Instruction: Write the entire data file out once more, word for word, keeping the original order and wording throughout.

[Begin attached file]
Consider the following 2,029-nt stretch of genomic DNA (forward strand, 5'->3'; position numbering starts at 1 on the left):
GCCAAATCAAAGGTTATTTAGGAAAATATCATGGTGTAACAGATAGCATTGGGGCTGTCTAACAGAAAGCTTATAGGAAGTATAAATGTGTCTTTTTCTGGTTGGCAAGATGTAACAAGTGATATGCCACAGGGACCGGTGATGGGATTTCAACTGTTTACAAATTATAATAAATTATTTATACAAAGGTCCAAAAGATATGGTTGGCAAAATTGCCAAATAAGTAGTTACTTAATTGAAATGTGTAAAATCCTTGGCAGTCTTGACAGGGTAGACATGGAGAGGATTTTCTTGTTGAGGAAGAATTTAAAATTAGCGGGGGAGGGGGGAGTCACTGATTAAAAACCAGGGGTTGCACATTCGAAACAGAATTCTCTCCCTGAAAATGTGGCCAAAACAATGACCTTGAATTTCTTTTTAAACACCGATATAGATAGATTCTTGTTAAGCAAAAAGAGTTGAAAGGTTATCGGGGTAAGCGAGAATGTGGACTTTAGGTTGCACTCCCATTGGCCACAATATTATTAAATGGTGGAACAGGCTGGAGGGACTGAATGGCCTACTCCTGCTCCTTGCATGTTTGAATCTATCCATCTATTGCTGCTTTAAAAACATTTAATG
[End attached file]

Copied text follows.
Consider the following 2,029-nt stretch of genomic DNA (forward strand, 5'->3'; position numbering starts at 1 on the left):
GCCAAATCAAAGGTTATTTAGGAAAATATCATGGTGTAACAGATAGCATTGGGGCTGTCTAACAGAAAGCTTATAGGAAGTATAAATGTGTCTTTTTCTGGTTGGCAAGATGTAACAAGTGATATGCCACAGGGACCGGTGATGGGATTTCAACTGTTTACAAATTATAATAAATTATTTATACAAAGGTCCAAAAGATATGGTTGGCAAAATTGCCAAATAAGTAGTTACTTAATTGAAATGTGTAAAATCCTTGGCAGTCTTGACAGGGTAGACATGGAGAGGATTTTCTTGTTGAGGAAGAATTTAAAATTAGCGGGGGAGGGGGGAGTCACTGATTAAAAACCAGGGGTTGCACATTCGAAACAGAATTCTCTCCCTGAAAATGTGGCCAAAACAATGACCTTGAATTTCTTTTTAAACACCGATATAGATAGATTCTTGTTAAGCAAAAAGAGTTGAAAGGTTATCGGGGTAAGCGAGAATGTGGACTTTAGGTTGCACTCCCATTGGCCACAATATTATTAAATGGTGGAACAGGCTGGAGGGACTGAATGGCCTACTCCTGCTCCTTGCATGTTTGAATCTATCCATCTATTGCTGCTTTAAAAACATTTAATG